Turning from appropriation of the image to the name, basketball star Kareem Abdul-Jabbar has twice filed suit to protect his name. Interestingly, the first suit did not involve his present name, it concerned the name by which he was identified through his years at UCLA and in his early years in the NBA: Lew Alcindor. Abdul-Jabbar v. General Motors Corp. centered around a television advertisement General Motors ran during the 1993 NCAA men’s basketball tournament, which created an association between the three consecutive years of Alcindor’s being named most outstanding player in the NCAA tournament, and the same number of consecutive years (three) that the Oldsmobile 88 had been named Consumer Digest’s “Best Buy.” The commercial showed no visual image of Alcindor, the person, it only showed a graphic of the name.34 The appellate court addressed the question of whether an individual has a right to publicity in his or her former name.
The district court ruled against Abdul-Jabbar, finding that he had abandoned his use of the name and therefore General Motors’ use of it could not be construed as an endorsement. The appellate court reversed and remanded, stating that the “right of publicity protects celebrities from appropriations of their identity not strictly definable as ‘name or picture.’”35 The court held that “by using Alcindor’s record to make a claim for its car—like the basketball star, the Olds 88 won an ‘award’ three years in a row, and like the star, the car is a ‘champ’ and a ‘first round pick’—GMC has arguably attempted to ‘appropriate the cachet of one product for another’.”36 This means that a person’s former name can remain attached to his or her persona and warrant protection when the appropriator sufficiently attempts to link its product to that name.
Kareem Abdul-Jabbar’s next foray into the courtroom concerned the use of his name by Karim Abdul-Jabbar, a running back for the Miami Dolphins. The case settled out of court with the latter agreeing to use only ‘Abdul’ for publicity purposes.37 This settlement reflects the current state of the law as Kareem Abdul-Jabbar gained only a concession for occasions when Karim Abdul-Jabbar’s name would be used in commerce.38 Unless the use of an identical name carries with it an independent tort, there is no exclusive right to the mere use of a name.39
It follows from the preceding cases that if a commercial or print advertisement showed the heavily tattooed arm of an African-American male playing basketball, Dennis Rodman would likely be able to sue for appropriation of identity. According to the Ninth Circuit, if such an image portrays characteristics sufficiently distinct, there may indeed exist a cause of action.
• Can an athlete get “used” by the news?
It is well settled that use of a player’s persona for news reporting purposes is not an infringement of the right of publicity.40 This is obviously so, as countless images are exposed daily via various news sources. Despite this First Amendment protection, limits do exist pertaining to the use of newsworthy images of sports figures.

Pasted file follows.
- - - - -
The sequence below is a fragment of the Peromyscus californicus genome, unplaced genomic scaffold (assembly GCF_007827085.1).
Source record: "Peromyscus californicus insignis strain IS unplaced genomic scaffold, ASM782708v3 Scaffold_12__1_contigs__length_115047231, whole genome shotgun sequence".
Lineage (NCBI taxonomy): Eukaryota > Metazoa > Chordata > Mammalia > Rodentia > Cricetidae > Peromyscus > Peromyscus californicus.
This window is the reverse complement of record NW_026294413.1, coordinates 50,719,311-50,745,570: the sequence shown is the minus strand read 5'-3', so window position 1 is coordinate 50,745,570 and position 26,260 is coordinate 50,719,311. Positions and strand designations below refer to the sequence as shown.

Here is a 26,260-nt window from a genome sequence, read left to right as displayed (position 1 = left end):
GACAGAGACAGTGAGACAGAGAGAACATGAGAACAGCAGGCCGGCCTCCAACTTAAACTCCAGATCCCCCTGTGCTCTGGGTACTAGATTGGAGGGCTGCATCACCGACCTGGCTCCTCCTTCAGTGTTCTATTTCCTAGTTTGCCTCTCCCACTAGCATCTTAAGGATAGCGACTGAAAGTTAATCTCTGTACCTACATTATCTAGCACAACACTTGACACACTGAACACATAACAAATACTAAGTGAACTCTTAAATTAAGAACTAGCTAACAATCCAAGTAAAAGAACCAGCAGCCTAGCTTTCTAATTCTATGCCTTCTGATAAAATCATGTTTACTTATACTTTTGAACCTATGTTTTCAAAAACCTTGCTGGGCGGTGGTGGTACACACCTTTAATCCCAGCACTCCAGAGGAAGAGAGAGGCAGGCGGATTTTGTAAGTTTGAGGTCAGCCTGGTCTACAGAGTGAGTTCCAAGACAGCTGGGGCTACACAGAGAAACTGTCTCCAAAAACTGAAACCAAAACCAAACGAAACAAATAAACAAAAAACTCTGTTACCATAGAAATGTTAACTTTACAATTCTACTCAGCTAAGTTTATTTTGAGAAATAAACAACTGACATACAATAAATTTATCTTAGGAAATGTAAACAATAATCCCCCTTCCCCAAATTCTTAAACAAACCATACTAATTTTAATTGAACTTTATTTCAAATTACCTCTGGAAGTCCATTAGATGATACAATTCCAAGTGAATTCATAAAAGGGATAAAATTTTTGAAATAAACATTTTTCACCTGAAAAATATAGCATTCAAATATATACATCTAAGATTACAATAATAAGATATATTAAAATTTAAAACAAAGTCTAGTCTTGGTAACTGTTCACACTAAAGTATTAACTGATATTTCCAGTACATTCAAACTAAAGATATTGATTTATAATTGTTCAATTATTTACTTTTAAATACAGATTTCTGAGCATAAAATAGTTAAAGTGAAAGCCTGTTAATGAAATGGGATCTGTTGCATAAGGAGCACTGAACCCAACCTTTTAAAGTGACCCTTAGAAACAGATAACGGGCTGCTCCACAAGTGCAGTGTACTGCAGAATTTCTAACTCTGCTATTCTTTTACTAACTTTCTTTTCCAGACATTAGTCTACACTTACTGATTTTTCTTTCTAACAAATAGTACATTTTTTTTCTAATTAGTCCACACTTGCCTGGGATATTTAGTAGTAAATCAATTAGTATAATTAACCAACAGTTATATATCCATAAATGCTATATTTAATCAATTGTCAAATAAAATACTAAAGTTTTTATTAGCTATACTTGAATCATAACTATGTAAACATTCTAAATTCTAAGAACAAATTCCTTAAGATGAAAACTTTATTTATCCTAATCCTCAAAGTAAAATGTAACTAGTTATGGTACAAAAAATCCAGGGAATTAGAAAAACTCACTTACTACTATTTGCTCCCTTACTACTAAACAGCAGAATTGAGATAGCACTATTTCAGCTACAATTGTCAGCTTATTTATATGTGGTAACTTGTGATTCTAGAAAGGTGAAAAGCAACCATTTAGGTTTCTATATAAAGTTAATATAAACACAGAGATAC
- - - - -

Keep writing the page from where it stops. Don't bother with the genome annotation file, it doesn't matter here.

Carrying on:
On occasion, news entities use video clips, sound bites or photographs from their news items for use in other commercial contexts. In Joe Montana v. San Jose Mercury News, 35 U.S.P.Q.2d 1783 (Cal. App. 1995), the question arose as to whether a newspaper may republish its front sports page and sell it for a profit. The San Francisco 49ers had won their fourth Super Bowl. The following day, the newspaper published a “Souvenir Section” devoted exclusively to the 49ers as a “team of destiny,” with an artist’s drawing of Montana’s image was on the front page.41 At a later date, the front page was produced in poster form and sold to the general public. Montana thereafter filed suit for common law and statutory commercial misappropriation of his name, photograph, and likeness.42
The issue before the court was whether there was an infringement of Montana’s right of publicity or if the republication was entitled to First Amendment protection. The court looked to prior case law that stood for the proposition that “a person’s photograph originally published in one issue of a periodical as a newsworthy subject. . . may be republished subsequently in another medium as an advertisement for the periodical itself, illustrating the quality and content of the periodical, without the person’s written consent.”43 Citing several other supporting cases, the court recognized that “the right of publicity has not been held to outweigh the value of free expression,”44 and “[a]dvertising to promote a news medium. . . is not actionable under an appropriation of publicity theory so long as the advertising does not falsely claim that the public figure endorses that news medium.”45 Therefore Montana lost his claim because the poster did not constitute an endorsement of the San Jose Mercury News by him.
It follows from Montana that the media may not take the athlete’s image from its use in a newsworthy context for use in commercial materials if the image is an unauthorized endorsement. However, the media can use the formerly newsworthy image for self-promotion otherwise. This is evident by the daily use of once newsworthy sports footage in self-promotional announcements for ESPN and local television station sportscasts.